Difference between Train loss and Accuracy in CNN

why isnt Train loss=1- accuracy?
how is train loss calculated?

Assuming we’re talking about a classification task, a model doesn’t just take in an image and say “it belongs to class A”. Instead, it output some number of values (called logits) which essentially is how confident the model is in some image being class A, B, C, and so on.

For example, say that for some image (that belongs to class A), the model outputs the logits 0.5, 0.4, and 0.1. What we want the model to instead output is something like 1.0, 0.0, 0.0. As in, be very confident that the image belongs to class A and be confident that it doesn’t belong to class B or C. If we only take our loss to be 1 - accuracy, this information isn’t conveyed to the model. We want to instead take our loss to be something like cross entropy loss. This is the typical way loss is calculated in classification networks. I would suggest reading more into that loss to get more of an intuition on what’s happening.

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Thank you for elaborating. So, accuracy is only be calcualted as correctness/len(data). However, loss is something like probablity. could you pls explain more, how loss is accumulated in first epoch, suppose it has 20 batches. and how could i print(test loss) according to the code below.


    def train(epoch):
    for data in train_loader:
    data = data.to(device)
    loss = F.nll_loss(model(data), data.y)

def test(loader):

correct = 0
for data in loader:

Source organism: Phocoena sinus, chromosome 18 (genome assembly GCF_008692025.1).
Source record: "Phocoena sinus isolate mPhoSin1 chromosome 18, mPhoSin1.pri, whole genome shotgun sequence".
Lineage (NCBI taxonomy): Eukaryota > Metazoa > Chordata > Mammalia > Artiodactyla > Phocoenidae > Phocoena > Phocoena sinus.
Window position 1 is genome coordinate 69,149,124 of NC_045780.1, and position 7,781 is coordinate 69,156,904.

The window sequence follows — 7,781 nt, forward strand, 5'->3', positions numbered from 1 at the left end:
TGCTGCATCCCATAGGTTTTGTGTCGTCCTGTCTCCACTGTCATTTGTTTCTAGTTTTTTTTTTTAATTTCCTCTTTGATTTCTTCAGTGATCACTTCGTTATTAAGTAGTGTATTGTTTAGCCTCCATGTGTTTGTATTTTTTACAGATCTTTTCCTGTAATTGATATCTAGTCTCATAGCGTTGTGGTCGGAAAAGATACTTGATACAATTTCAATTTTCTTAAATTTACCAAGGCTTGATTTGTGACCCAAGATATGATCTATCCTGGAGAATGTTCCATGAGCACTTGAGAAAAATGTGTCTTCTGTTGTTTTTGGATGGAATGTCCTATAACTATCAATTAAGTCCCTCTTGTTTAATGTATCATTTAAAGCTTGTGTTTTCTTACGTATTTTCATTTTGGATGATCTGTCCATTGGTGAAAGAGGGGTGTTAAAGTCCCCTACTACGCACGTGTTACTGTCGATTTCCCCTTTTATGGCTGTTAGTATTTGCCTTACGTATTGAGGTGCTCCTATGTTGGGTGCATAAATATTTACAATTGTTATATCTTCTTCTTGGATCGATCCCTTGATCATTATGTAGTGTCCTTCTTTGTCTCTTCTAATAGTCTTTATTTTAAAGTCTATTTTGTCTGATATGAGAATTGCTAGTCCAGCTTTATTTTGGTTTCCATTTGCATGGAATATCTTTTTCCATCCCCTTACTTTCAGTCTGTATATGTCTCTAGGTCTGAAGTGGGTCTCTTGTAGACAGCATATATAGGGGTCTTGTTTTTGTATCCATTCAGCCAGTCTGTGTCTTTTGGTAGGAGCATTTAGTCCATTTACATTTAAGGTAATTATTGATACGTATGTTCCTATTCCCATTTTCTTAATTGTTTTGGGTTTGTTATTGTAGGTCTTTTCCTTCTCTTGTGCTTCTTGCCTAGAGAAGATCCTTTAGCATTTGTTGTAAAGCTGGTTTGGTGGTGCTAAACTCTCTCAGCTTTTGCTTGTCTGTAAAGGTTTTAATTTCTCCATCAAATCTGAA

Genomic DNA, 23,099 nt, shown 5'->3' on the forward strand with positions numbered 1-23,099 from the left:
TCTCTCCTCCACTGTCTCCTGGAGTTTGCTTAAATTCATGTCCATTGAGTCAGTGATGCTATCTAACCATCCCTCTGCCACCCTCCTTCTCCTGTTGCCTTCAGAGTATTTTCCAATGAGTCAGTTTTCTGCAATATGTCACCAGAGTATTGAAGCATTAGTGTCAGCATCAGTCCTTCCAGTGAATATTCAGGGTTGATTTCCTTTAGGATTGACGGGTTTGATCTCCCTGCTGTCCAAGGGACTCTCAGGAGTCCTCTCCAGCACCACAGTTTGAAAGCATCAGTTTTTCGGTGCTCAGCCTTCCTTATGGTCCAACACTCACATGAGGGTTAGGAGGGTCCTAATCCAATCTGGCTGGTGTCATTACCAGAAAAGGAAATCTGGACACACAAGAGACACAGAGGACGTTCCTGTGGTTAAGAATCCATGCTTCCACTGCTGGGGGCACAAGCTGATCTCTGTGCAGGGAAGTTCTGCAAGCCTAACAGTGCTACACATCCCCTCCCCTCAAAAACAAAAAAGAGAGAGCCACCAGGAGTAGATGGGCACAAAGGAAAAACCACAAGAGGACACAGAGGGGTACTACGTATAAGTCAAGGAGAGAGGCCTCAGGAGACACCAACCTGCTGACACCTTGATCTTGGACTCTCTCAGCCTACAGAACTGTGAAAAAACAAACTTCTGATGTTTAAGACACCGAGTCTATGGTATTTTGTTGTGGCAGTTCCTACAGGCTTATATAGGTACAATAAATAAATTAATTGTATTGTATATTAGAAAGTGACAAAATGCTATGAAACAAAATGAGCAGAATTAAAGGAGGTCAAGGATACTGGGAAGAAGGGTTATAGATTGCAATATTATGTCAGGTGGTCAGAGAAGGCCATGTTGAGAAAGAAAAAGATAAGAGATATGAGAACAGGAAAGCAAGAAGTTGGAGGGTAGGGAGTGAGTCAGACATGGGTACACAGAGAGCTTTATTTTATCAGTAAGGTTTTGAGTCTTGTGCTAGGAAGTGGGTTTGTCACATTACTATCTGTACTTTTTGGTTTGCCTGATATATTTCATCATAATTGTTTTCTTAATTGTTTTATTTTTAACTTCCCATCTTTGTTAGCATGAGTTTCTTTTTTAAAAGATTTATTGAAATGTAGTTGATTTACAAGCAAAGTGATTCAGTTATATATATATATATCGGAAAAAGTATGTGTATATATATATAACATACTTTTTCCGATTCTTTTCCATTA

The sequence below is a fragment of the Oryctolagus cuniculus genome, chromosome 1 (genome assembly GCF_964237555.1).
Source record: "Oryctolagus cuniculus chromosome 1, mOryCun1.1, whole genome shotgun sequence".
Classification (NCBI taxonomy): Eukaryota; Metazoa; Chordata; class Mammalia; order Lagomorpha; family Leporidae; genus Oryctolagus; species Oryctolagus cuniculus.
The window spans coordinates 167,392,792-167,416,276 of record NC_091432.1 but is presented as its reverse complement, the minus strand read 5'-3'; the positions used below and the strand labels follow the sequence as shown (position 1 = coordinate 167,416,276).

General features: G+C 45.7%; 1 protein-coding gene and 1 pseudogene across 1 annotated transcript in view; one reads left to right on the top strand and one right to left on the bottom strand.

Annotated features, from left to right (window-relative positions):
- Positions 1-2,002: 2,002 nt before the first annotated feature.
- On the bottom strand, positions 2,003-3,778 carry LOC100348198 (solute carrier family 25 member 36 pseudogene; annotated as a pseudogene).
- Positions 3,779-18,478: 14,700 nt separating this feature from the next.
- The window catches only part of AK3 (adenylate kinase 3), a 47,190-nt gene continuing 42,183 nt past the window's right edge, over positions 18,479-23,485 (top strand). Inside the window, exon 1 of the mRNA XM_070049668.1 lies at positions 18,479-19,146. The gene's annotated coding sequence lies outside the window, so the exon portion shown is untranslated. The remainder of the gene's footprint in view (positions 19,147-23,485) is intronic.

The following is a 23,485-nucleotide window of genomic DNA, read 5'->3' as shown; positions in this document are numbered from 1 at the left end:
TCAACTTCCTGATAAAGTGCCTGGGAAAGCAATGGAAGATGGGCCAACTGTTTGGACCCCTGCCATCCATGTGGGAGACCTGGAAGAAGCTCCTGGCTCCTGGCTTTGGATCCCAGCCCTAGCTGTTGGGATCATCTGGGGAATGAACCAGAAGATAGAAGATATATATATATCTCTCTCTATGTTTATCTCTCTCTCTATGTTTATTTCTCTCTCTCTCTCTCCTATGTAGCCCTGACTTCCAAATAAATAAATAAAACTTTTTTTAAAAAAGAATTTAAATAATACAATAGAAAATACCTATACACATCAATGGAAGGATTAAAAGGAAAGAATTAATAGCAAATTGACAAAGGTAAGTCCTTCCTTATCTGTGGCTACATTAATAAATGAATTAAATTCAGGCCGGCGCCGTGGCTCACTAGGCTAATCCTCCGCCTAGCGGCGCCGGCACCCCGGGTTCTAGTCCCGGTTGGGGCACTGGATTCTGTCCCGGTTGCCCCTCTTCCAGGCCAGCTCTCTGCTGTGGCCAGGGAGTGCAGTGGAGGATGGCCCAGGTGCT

data = data.to(device)

    with torch.no_grad():
        pred = model(data).max(1)[1]
    correct += pred.eq(data.y).sum().item()
return correct / len(loader.dataset)`

Sure, so I posed it as the model outputting probabilities, but in practice the model actually just outputs a value for each class (e.g, [20, -15, 1]), where we do something like soft-max to convert the logits into probabilities.

In your example, we’re using the negative log-likelihood which is actually what cross entropy loss ends up using. Keep in mind that NLL needs you to first use log softmax on the output of the model (if this isn’t already happening inside the model). See the example here for more details.

So essentially, what NLL will do for each datapoint is consider if that datapoint belongs to some class. If it does, we want the model to be as close to 1.0 as possible. Otherwise, want it as close to 0.0 as possible. This is all done in a differential way so we can compute our gradients where the model understands how to push the value closer to 1.0 or 0.0 depending on the label.

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